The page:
How to Treat Dupuytren’s Contracture in the Early Stages

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Have you ever imagined yourself in a situation where the only thing your hand feels is pain? The layers of skin and tissue in your hand grows tighter and tighter with each week, a finger or two is bent out of proportion, and at the moment, all you know is unbearable discomfort. 

This condition is known as Dupuytren’s Contracture. 

What exactly is Dupuytren’s Contracture?

To put things in a more descriptive manner, the term “contracture” is a nasty process that affects your hand whereby the skin and tissue form a layer of knots under the palm. This can take years to build up and eventually leads to a thick cord being formed that causes a finger or two to be bent uncomfortably. 

The bend in the fingers may not be reversible, and it is usually the fingers furthest away from the thumb that are prone to shape changes. This makes it difficult to grasp items and use the hand in ways that most people take for granted. Stiffness and the loss of flexibility worsen over time as the palm thickens and tightens. This condition generally grows worse over time. There is no cure, so taking preventative measures and trying to comfort the knots in the hand is the best solution. 

There are a few options for non-surgical treatments for Dupuytren’s Contracture but a extremely invasive surgery is commonplace for sufferes.

What are the warning signs?

  • It is often mistaken for a callus.
  • There is a burning and itching sensation in the tender part of the palm.
  • The affected area looks like a bruise healing. 
  • Hard lumps in the form of nodules are formed.

Factors that increase the risk

  • It is more likely to affect men rather than women. 
  • Dupuytren’s contracture is more likely to affect people with ages 50 and above.
  • Genetics and family history play a large factor. 
  • It has been researched that people who smoke and drink are more likely to contract the disease.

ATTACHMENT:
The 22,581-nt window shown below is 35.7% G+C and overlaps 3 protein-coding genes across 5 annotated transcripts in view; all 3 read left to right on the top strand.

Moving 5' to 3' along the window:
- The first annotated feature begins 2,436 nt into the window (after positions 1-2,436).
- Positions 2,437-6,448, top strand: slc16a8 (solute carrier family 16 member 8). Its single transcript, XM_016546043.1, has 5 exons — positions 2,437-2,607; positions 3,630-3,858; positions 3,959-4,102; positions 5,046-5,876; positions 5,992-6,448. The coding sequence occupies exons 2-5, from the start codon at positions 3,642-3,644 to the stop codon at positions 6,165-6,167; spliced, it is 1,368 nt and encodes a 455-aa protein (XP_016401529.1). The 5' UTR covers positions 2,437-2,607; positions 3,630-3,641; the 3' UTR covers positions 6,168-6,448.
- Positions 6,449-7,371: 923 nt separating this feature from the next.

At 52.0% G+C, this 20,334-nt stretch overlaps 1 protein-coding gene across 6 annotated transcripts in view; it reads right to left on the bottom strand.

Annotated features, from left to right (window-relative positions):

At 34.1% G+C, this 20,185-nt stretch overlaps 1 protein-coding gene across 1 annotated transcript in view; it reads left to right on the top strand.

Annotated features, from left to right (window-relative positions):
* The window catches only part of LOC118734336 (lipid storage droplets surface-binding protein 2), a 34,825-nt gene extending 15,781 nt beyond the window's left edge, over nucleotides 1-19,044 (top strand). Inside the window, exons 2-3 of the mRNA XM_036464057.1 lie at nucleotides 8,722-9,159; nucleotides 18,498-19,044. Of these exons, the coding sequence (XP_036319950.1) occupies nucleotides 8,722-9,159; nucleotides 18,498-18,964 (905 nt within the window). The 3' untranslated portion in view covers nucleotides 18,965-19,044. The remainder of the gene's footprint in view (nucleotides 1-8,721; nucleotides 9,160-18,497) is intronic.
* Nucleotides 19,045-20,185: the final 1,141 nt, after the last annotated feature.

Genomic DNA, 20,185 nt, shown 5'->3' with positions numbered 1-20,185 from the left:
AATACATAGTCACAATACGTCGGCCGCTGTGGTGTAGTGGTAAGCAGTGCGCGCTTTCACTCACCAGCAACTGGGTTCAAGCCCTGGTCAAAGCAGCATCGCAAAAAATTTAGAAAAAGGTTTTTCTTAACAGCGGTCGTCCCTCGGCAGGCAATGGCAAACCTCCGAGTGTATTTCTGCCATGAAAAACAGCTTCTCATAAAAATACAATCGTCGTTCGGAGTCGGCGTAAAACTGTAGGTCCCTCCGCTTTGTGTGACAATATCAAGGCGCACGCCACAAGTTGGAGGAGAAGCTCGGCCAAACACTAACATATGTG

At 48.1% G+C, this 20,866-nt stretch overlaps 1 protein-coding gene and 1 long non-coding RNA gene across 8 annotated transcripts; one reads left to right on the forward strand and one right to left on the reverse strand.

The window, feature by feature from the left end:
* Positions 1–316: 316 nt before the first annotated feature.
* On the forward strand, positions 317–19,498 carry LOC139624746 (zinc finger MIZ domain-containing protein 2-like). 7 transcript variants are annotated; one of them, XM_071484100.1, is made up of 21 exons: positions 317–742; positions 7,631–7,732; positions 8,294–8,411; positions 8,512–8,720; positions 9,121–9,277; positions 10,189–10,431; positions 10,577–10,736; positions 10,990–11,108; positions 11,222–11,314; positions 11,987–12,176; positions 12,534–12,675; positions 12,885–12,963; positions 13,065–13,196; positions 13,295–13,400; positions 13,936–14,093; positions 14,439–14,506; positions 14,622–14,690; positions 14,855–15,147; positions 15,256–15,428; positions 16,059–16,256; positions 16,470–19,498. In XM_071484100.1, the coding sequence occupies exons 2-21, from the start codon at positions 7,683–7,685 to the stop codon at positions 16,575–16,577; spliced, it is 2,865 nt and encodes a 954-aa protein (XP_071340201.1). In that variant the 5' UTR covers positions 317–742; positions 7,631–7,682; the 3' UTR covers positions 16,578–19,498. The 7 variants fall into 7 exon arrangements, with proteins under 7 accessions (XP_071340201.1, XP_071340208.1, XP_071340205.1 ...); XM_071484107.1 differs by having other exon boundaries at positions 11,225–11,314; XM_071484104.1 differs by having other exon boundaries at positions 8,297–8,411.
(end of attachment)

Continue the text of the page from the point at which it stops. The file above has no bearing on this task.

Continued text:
• Further research shows that diabetes increases the chances of being affected by the disease.

How to treat in early stages

Needling

As painful as it sounds, this non-surgical treatment for Dupuytren’s contracture is very effective. The needle is pushed into the skin to rupture and break the cord of tissue that moves the finger. The shortening and hardening of the tissue may occur again, but this technique can be repeated. 

It cannot be done on all areas of the finger, as damage may be done to a nerve or a tendon. There is also no need for a cut on the finger. At the end of the process, there is a very little need to exercise the fingers.

Enzyme injections

This process is done with a certain type of enzyme being injected into the taut cord of the palm to ease and incapacitate it, so that it can later be operated on by a doctor. The doctor would later be able to easily align the fingers. An enzyme that has been accepted by the FDA to use in this circumstance is the collagenase clostridium histolyticum, also known as xiaflex. This technique has the same advantages and disadvantages as the needling method.

Heat, Ultrasound and Splinting

There are several options on the market for tools offering ultrasound, heat and stretching.  The most commonly used device is the Dupuytren’s Wand.  The stretch is typically controlled by an elastic tape “splint” offering a strong recoiling effect to encourage the finger to remain in a straightened position.  Unlike a normal splint, Dupuytren’s Tape allows the user to grasp objects normal as it does not restrict the closing of the hand.

Surgery

Surgery is the preferred method of treatment for those in a later stage of disease.  If the fingers have extremely restricted functioning, the affected tissue in the palm would be removed. The problem with this method is that recovery after surgery takes longer and exercise of the fingers would be required. It has a more conclusive and lasting effect compared to the other methods.   In addition, surgery does not guarantee non-reoccurrence. 

Finally!

Dupuytren’s contracture is a nasty bit of work that can prove to be more than painful. It is a tough condition that can affect a person’s day to day activities, which is why it is so important to be educated on the topic. The whole idea is to gain awareness, look for the signs, and to act quickly in order to prevent or delay potential problems in the future.

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